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Biophys J. 2016 Aug 23;111(4):798-812. doi: 10.1016/j.bpj.2016.07.027.

Identification of Bifurcations from Observations of Noisy Biological Oscillators.

Author information

1
Laboratory of Sensory Neuroscience, The Rockefeller University, New York, New York.
2
Laboratory of Sensory Neuroscience, The Rockefeller University, New York, New York; Howard Hughes Medical Institute, The Rockefeller University, New York, New York. Electronic address: hudspaj@rockefeller.edu.

Abstract

Hair bundles are biological oscillators that actively transduce mechanical stimuli into electrical signals in the auditory, vestibular, and lateral-line systems of vertebrates. A bundle's function can be explained in part by its operation near a particular type of bifurcation, a qualitative change in behavior. By operating near different varieties of bifurcation, the bundle responds best to disparate classes of stimuli. We show how to determine the identity of and proximity to distinct bifurcations despite the presence of substantial environmental noise. Using an improved mechanical-load clamp to coerce a hair bundle to traverse different bifurcations, we find that a bundle operates within at least two functional regimes. When coupled to a high-stiffness load, a bundle functions near a supercritical Hopf bifurcation, in which case it responds best to sinusoidal stimuli such as those detected by an auditory organ. When the load stiffness is low, a bundle instead resides close to a subcritical Hopf bifurcation and achieves a graded frequency response-a continuous change in the rate, but not the amplitude, of spiking in response to changes in the offset force-a behavior that is useful in a vestibular organ. The mechanical load in vivo might therefore control a hair bundle's responsiveness for effective operation in a particular receptor organ. Our results provide direct experimental evidence for the existence of distinct bifurcations associated with a noisy biological oscillator, and demonstrate a general strategy for bifurcation analysis based on observations of any noisy system.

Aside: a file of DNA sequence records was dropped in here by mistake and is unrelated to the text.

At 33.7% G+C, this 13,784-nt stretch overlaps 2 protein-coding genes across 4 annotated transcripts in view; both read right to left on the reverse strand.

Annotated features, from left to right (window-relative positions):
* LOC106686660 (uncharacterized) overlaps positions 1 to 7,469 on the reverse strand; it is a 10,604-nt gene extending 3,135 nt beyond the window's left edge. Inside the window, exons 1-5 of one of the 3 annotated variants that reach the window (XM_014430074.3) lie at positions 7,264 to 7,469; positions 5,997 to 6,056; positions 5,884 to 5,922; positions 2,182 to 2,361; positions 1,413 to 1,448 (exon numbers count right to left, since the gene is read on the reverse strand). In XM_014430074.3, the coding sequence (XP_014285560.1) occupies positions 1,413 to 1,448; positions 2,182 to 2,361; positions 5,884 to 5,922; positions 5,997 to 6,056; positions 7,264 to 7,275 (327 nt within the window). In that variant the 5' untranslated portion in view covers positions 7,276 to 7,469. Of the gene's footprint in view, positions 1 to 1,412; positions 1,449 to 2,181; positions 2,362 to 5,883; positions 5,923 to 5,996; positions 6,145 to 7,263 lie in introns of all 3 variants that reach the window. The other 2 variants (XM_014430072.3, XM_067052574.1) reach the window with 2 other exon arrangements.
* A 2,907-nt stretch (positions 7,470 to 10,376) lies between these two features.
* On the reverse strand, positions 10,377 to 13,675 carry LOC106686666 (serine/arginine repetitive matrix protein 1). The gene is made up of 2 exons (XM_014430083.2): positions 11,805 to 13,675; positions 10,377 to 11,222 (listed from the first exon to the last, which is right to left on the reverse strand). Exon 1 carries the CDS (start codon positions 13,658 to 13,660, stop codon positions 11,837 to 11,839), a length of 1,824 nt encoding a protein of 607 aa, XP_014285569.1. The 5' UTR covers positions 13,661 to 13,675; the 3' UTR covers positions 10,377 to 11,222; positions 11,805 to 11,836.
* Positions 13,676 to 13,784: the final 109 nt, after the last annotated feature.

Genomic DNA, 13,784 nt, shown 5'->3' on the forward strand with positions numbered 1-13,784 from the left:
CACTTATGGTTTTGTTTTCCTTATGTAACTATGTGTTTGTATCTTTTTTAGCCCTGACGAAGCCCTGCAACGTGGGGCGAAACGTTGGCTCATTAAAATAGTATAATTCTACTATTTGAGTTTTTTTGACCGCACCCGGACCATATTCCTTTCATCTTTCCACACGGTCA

PMID:
27558723
PMCID:
PMC5002087
DOI:
10.1016/j.bpj.2016.07.027
[Indexed for MEDLINE]
Free PMC Article

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